What is ‘shrinkflation’ and how does it affect us?
Does your favourite chocolate bar appear to be slightly smaller? You may not be imagining it, as it could be ‘shrinkflation’ in action.
This term describes the shrinking of a product’s size – even though the price remains the same. This effectively means that the product’s price has been inflated, because you end up paying the same for less.
Which products are shrinking?
Between September 2015 and June 2017, the ONS found that 206 products had shrunk in size. These products typically appear in a household’s shopping basket and in most cases the ONS found that the price had remained the same.
Size reductions were particularly prevalent across breads, cereals, personal care products, meat, sugar, sweets and chocolate.
Why is this happening?
In the past, companies blamed the rising price of raw materials. However, these prices have fallen over the last couple of years, so it doesn’t explain why some products have continued to shrink in size.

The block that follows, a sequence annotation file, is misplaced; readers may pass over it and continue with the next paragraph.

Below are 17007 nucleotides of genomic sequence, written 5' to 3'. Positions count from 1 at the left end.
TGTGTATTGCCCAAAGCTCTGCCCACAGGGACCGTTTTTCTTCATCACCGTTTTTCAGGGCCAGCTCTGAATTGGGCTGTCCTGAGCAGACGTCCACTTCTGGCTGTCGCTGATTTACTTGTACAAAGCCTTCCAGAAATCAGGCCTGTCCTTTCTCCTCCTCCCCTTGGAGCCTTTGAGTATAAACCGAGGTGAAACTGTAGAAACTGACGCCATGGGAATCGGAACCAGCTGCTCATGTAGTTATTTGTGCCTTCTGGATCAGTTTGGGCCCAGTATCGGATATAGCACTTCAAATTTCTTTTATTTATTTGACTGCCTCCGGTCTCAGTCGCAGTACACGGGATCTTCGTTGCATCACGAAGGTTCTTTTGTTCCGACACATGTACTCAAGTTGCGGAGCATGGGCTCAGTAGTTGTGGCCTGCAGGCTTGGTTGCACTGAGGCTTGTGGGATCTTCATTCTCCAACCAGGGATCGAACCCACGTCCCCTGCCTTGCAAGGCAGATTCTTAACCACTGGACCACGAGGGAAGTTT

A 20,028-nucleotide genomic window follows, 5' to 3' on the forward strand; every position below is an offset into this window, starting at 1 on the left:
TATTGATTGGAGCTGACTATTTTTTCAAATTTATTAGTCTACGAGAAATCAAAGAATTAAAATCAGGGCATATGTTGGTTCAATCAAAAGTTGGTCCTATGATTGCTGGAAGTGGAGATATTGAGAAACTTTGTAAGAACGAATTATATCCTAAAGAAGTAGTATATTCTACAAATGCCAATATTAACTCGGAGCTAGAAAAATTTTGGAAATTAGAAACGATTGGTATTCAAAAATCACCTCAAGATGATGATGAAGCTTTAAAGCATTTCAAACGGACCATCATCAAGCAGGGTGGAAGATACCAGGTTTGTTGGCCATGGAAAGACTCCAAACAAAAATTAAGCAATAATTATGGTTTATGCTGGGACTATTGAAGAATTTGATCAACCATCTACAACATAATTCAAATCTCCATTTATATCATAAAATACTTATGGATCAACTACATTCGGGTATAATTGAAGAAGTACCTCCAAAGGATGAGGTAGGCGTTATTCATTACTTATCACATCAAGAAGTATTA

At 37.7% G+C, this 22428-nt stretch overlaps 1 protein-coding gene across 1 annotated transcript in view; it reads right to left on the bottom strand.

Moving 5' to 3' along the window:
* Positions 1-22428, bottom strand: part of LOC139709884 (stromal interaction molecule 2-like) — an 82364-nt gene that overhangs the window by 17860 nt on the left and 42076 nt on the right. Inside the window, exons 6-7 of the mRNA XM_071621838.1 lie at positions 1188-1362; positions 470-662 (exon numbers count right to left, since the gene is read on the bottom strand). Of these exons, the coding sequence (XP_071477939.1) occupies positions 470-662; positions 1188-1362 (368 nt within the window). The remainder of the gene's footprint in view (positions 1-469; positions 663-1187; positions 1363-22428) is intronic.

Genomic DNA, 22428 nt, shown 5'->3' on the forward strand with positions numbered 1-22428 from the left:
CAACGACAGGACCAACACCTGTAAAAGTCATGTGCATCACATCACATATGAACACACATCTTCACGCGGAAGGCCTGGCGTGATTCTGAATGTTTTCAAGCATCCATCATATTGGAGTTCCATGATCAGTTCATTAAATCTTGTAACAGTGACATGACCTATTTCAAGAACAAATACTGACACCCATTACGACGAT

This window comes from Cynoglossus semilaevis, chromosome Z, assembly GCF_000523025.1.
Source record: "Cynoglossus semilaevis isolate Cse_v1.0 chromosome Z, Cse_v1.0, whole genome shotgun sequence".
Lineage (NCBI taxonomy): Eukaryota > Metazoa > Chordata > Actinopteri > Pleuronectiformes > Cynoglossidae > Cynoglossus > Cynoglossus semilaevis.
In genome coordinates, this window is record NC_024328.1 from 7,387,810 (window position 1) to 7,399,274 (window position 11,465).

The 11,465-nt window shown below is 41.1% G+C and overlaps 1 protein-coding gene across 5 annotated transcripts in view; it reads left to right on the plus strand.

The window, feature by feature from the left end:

The ONS also investigated whether shrinkflation could be down to the fall in the pound. However, it doesn’t believe that this can be attributed to the so-called ‘Brexit effect’.
With this in mind, the most likely scenario appears to be that manufacturers are simply trying to boosting their profits in a subtle way.
“In an era of low inflation, the effect of price rises are pretty stealthy. We don’t notice prices creeping up a few pence here or a couple of pounds there: we just suddenly spot that somehow our money doesn’t quite go as far as it used to.
“And if you’ve missed inflation sneaking up on you, there’s a good chance you missed it’s even sneakier cousin too – shrinkflation,” explained Sarah Coles, personal finance analyst at online investment broker Hargreaves Lansdown.